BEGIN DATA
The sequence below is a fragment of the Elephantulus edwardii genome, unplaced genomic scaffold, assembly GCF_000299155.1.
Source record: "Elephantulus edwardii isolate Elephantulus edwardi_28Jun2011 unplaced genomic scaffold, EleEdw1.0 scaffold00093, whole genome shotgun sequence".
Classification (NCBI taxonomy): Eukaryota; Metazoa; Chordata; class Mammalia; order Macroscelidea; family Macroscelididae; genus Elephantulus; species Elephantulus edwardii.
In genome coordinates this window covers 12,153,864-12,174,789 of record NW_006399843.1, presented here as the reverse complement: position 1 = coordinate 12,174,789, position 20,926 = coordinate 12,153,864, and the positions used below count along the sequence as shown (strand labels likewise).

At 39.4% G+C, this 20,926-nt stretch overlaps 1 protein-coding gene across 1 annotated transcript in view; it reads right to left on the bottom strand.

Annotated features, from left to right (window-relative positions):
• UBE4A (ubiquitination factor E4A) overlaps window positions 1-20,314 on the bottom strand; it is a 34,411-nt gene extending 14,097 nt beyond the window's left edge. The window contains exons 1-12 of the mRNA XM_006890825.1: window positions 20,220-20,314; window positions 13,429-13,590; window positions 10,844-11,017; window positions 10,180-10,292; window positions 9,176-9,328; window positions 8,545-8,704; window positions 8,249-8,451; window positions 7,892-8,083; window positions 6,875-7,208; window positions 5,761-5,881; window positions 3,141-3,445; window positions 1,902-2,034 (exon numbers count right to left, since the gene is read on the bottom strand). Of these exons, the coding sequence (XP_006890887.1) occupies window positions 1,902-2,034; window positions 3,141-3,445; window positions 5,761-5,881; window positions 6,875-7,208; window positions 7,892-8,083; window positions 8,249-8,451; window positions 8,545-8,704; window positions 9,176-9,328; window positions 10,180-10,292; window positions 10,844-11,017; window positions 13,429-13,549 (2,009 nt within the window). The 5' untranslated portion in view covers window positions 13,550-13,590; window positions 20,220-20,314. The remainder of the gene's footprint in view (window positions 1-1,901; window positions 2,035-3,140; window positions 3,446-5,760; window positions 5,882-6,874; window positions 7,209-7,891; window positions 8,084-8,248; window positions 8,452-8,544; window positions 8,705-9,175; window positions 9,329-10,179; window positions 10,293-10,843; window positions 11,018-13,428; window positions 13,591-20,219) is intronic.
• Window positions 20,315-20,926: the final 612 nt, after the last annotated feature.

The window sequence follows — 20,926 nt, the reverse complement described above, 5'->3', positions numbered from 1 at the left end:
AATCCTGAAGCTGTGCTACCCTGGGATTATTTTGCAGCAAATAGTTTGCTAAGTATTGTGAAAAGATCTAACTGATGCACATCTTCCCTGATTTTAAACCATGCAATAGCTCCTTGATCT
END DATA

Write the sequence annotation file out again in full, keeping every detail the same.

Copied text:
The sequence below is a fragment of the Elephantulus edwardii genome, unplaced genomic scaffold, assembly GCF_000299155.1.
Source record: "Elephantulus edwardii isolate Elephantulus edwardi_28Jun2011 unplaced genomic scaffold, EleEdw1.0 scaffold00093, whole genome shotgun sequence".
Classification (NCBI taxonomy): Eukaryota; Metazoa; Chordata; class Mammalia; order Macroscelidea; family Macroscelididae; genus Elephantulus; species Elephantulus edwardii.
In genome coordinates this window covers 12,153,864-12,174,789 of record NW_006399843.1, presented here as the reverse complement: position 1 = coordinate 12,174,789, position 20,926 = coordinate 12,153,864, and the positions used below count along the sequence as shown (strand labels likewise).

At 39.4% G+C, this 20,926-nt stretch overlaps 1 protein-coding gene across 1 annotated transcript in view; it reads right to left on the bottom strand.

Annotated features, from left to right (window-relative positions):
• UBE4A (ubiquitination factor E4A) overlaps window positions 1-20,314 on the bottom strand; it is a 34,411-nt gene extending 14,097 nt beyond the window's left edge. The window contains exons 1-12 of the mRNA XM_006890825.1: window positions 20,220-20,314; window positions 13,429-13,590; window positions 10,844-11,017; window positions 10,180-10,292; window positions 9,176-9,328; window positions 8,545-8,704; window positions 8,249-8,451; window positions 7,892-8,083; window positions 6,875-7,208; window positions 5,761-5,881; window positions 3,141-3,445; window positions 1,902-2,034 (exon numbers count right to left, since the gene is read on the bottom strand). Of these exons, the coding sequence (XP_006890887.1) occupies window positions 1,902-2,034; window positions 3,141-3,445; window positions 5,761-5,881; window positions 6,875-7,208; window positions 7,892-8,083; window positions 8,249-8,451; window positions 8,545-8,704; window positions 9,176-9,328; window positions 10,180-10,292; window positions 10,844-11,017; window positions 13,429-13,549 (2,009 nt within the window). The 5' untranslated portion in view covers window positions 13,550-13,590; window positions 20,220-20,314. The remainder of the gene's footprint in view (window positions 1-1,901; window positions 2,035-3,140; window positions 3,446-5,760; window positions 5,882-6,874; window positions 7,209-7,891; window positions 8,084-8,248; window positions 8,452-8,544; window positions 8,705-9,175; window positions 9,329-10,179; window positions 10,293-10,843; window positions 11,018-13,428; window positions 13,591-20,219) is intronic.
• Window positions 20,315-20,926: the final 612 nt, after the last annotated feature.

The window sequence follows — 20,926 nt, the reverse complement described above, 5'->3', positions numbered from 1 at the left end:
AATCCTGAAGCTGTGCTACCCTGGGATTATTTTGCAGCAAATAGTTTGCTAAGTATTGTGAAAAGATCTAACTGATGCACATCTTCCCTGATTTTAAACCATGCAATAGCTCCTTGATCT